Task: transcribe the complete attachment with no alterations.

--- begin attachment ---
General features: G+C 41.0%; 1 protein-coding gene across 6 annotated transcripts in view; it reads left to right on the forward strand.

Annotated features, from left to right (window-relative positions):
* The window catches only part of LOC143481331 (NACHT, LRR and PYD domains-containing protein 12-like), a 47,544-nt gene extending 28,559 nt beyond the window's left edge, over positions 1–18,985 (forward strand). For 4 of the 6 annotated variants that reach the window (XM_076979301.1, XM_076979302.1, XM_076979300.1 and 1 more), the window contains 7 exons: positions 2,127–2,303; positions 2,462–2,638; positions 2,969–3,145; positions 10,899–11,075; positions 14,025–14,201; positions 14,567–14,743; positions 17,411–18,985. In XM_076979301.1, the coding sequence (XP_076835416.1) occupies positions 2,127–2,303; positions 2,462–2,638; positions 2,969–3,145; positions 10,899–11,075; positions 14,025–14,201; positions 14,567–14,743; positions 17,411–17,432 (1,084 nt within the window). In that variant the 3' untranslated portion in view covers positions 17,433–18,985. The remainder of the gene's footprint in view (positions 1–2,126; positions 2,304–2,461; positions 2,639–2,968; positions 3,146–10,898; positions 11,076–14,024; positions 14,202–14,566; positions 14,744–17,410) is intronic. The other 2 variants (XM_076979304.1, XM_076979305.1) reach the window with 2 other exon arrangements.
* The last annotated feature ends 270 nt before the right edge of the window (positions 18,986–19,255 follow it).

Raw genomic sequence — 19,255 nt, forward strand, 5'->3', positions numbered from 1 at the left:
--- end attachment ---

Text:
General features: G+C 41.0%; 1 protein-coding gene across 6 annotated transcripts in view; it reads left to right on the forward strand.

Annotated features, from left to right (window-relative positions):
* The window catches only part of LOC143481331 (NACHT, LRR and PYD domains-containing protein 12-like), a 47,544-nt gene extending 28,559 nt beyond the window's left edge, over positions 1–18,985 (forward strand). For 4 of the 6 annotated variants that reach the window (XM_076979301.1, XM_076979302.1, XM_076979300.1 and 1 more), the window contains 7 exons: positions 2,127–2,303; positions 2,462–2,638; positions 2,969–3,145; positions 10,899–11,075; positions 14,025–14,201; positions 14,567–14,743; positions 17,411–18,985. In XM_076979301.1, the coding sequence (XP_076835416.1) occupies positions 2,127–2,303; positions 2,462–2,638; positions 2,969–3,145; positions 10,899–11,075; positions 14,025–14,201; positions 14,567–14,743; positions 17,411–17,432 (1,084 nt within the window). In that variant the 3' untranslated portion in view covers positions 17,433–18,985. The remainder of the gene's footprint in view (positions 1–2,126; positions 2,304–2,461; positions 2,639–2,968; positions 3,146–10,898; positions 11,076–14,024; positions 14,202–14,566; positions 14,744–17,410) is intronic. The other 2 variants (XM_076979304.1, XM_076979305.1) reach the window with 2 other exon arrangements.
* The last annotated feature ends 270 nt before the right edge of the window (positions 18,986–19,255 follow it).

Raw genomic sequence — 19,255 nt, forward strand, 5'->3', positions numbered from 1 at the left: